And while the opportunity to see new players shine is always gratifying, there was a different dynamic at play that was even more compelling.
Consider this: it is not unreasonable to say that the level of individual talent on the MLS side – even among players who were not regular season starters – was generally higher than for the USL1 side. But what the USL1 side had was teamwork. They may not have been as talented as the St. Louis squad, but they really knew how each other played. Could anticipate their moves, understood their preferences, and were dialed into their speed and pace.
— St Louis CITY SC (@stlCITYsc) April 26, 2023
And the St. Louis players – they didn’t have that level of familiarity, because they hadn’t played together as much. So the question during the game would be, the thing to watch as the minutes ticked away was, could the St. Louis City players learn that teamwork, in real-time, under real pressure?
A 5-1 final score line indicates that, um, yes, they could.
The Fans Were Different
You could make the case that St. Louis would be soccer-mad even if their team wasn’t top of the West. And having a shockingly good run of form. St. Louis is a – some here would say the – soccer city. Every weekend that the team is in town, the stadium is packed to the rafters. Tickets are selling at prices that would make the elites in more famous cities sit up and take notice (and for what it’s worth, every weekend the team is not in town, the bars are packed with fans as well). This means more casual fans, or fans who can’t afford to pay east coast ticket prices, can’t get into CityPark.
But for the US Open Cup, they could. Ticket prices were more reasonable and seats were more available.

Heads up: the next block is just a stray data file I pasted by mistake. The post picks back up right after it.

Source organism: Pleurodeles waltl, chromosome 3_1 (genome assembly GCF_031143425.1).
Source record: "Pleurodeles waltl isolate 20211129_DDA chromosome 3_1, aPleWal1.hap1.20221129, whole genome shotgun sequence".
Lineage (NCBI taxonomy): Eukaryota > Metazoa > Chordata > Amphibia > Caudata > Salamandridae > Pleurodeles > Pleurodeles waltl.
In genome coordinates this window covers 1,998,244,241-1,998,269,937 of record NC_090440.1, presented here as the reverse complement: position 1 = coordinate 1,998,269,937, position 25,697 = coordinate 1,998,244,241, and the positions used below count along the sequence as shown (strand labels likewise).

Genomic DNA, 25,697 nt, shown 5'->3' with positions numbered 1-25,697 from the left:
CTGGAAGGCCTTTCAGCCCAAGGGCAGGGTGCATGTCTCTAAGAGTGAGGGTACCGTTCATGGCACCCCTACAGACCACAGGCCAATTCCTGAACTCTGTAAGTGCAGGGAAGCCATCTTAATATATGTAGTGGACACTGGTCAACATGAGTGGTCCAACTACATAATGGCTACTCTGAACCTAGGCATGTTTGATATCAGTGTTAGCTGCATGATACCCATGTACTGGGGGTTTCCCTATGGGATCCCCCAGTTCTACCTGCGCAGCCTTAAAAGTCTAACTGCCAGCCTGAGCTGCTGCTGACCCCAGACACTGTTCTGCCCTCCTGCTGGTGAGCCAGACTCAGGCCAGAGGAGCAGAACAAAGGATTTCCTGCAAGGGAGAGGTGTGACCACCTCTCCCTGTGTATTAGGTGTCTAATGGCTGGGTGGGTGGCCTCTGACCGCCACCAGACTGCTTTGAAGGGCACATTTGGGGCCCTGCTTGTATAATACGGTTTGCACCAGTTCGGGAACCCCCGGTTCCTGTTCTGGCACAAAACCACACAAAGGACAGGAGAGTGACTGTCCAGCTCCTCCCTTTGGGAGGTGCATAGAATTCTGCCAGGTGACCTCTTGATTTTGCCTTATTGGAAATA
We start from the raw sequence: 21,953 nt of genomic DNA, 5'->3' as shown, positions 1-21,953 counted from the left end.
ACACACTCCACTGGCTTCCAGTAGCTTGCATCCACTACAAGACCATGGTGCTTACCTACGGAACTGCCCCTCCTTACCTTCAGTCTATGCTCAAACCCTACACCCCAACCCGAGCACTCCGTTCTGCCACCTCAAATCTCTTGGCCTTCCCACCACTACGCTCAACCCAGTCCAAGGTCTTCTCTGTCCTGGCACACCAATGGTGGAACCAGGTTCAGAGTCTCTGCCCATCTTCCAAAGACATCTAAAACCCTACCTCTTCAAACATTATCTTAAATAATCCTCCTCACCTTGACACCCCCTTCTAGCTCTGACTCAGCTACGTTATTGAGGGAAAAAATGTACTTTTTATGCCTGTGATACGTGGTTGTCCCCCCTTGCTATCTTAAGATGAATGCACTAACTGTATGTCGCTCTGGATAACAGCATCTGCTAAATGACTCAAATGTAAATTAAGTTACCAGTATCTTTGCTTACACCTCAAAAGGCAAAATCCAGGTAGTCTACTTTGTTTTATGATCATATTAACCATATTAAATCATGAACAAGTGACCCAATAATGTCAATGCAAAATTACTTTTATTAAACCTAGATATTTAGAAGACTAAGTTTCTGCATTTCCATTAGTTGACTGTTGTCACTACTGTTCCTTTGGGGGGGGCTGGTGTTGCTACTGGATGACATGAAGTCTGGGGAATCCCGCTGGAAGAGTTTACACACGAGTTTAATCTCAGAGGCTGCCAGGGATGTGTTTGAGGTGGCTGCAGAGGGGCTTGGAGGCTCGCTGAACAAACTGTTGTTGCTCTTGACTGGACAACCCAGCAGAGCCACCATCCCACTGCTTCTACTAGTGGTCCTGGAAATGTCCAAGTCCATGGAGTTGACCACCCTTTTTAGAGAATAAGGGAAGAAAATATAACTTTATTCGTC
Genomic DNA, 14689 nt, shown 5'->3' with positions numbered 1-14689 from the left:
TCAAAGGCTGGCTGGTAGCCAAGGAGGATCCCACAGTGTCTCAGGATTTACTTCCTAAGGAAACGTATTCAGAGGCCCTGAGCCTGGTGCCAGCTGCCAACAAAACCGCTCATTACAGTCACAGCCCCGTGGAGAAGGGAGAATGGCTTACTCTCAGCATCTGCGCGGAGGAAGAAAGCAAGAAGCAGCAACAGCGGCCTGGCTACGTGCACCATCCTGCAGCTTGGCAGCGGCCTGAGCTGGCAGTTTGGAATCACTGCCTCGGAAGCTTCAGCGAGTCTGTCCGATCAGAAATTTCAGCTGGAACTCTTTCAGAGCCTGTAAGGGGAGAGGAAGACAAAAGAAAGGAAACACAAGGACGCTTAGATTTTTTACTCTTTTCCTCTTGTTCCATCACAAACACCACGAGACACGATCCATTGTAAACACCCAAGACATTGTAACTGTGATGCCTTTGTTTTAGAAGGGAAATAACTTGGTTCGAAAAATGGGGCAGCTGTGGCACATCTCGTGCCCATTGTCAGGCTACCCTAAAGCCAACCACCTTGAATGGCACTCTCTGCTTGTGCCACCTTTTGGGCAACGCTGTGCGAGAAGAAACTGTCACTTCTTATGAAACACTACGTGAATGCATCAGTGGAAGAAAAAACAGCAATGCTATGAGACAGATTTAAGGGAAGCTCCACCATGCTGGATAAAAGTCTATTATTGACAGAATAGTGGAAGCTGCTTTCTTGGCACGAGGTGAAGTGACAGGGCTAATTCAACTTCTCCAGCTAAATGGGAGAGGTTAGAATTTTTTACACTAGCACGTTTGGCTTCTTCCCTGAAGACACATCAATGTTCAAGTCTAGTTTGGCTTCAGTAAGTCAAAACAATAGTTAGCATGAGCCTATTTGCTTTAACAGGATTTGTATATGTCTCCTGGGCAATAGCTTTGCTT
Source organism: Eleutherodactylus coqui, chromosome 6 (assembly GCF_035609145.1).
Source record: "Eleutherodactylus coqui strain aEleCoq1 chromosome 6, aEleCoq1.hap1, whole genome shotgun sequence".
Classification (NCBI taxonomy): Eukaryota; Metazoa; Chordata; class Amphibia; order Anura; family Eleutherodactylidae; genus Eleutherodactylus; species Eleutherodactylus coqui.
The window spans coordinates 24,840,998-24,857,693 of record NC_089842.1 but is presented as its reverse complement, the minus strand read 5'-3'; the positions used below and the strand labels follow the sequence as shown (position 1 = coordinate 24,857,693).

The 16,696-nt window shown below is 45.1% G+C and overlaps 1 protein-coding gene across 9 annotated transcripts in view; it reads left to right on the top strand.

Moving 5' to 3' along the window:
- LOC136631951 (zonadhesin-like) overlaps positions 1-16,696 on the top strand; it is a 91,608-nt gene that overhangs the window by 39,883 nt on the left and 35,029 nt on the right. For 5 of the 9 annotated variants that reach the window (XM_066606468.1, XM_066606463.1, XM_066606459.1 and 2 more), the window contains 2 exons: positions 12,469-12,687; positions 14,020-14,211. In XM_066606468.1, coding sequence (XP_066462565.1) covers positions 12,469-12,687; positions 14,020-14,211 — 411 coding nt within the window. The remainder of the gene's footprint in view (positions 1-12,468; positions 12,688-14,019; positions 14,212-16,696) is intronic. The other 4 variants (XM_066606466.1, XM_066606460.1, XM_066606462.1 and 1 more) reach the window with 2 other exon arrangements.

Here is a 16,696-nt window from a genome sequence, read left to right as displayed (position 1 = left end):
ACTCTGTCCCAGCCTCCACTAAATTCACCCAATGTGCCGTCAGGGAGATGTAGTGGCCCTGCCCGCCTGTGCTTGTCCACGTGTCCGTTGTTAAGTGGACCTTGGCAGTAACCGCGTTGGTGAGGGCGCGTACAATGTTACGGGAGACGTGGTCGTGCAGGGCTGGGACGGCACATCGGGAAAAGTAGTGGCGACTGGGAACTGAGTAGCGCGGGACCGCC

So you had a lot of people for whom this was their first trip to CityPark. Families with young kids who play. Locals who support St. Louis and have been hearing the good news about the team. Friends and family members of die-hards who finally relented – okay okay, I’ll go. Or even people for whom the game was on their bucket list but a Tuesday night was easier to manage than a Saturday night.
So the excitement they brought to the pitch was real and authentic and actually a little different from the fans there on MLS game days. You had something of the feeling of the inaugural home game – in the bars and restaurants around the stadium, walking the concourse, and taking selfies with the players afterward. A different kind of anticipation, a different kind of wonder and awe. But, you know, just as loud.
The Weather Was….
No, actually, the weather was fine. Typical late spring in St. Louis. The upper sixties, quite lovely actually. Hey, you can’t have everything….
Round Four of the US Open Cup Is May 9th and 10th
— St Louis CITY SC (@stlCITYsc) April 28, 2023
By the time you’re reading this, the draw for the next round will have happened. There are still a lot of teams involved. 24 sides survived the third round plus eight more MLS entrants. This is one of the things that make soccer so interesting, so different from other sports, and so predictably unpredictable. You don’t want to miss it.
Photo Credit: Joe Puetz-USA Today Sports on April 25, 2023.